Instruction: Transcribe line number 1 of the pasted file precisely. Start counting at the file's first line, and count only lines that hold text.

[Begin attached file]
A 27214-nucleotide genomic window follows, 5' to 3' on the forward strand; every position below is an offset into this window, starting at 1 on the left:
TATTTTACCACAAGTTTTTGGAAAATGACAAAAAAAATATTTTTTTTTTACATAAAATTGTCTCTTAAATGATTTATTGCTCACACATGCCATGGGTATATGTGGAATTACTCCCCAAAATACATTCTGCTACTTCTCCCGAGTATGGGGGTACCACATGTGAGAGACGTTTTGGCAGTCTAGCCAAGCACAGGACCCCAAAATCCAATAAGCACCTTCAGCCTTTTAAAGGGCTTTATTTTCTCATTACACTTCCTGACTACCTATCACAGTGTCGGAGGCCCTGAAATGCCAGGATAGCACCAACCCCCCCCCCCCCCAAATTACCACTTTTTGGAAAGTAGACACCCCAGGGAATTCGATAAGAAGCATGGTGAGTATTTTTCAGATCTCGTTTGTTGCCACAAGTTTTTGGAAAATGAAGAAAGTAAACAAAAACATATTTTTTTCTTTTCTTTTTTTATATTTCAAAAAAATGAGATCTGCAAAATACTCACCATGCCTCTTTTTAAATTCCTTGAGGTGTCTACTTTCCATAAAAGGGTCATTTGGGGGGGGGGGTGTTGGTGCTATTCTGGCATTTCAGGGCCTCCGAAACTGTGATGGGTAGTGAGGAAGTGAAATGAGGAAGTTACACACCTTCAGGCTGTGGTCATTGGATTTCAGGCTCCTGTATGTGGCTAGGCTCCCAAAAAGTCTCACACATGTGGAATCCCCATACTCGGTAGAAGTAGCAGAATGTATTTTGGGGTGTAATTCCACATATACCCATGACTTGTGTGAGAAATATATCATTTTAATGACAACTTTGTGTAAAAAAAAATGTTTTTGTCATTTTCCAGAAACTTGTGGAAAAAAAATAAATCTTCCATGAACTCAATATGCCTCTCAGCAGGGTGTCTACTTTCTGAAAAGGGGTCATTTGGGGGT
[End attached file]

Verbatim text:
A 27214-nucleotide genomic window follows, 5' to 3' on the forward strand; every position below is an offset into this window, starting at 1 on the left: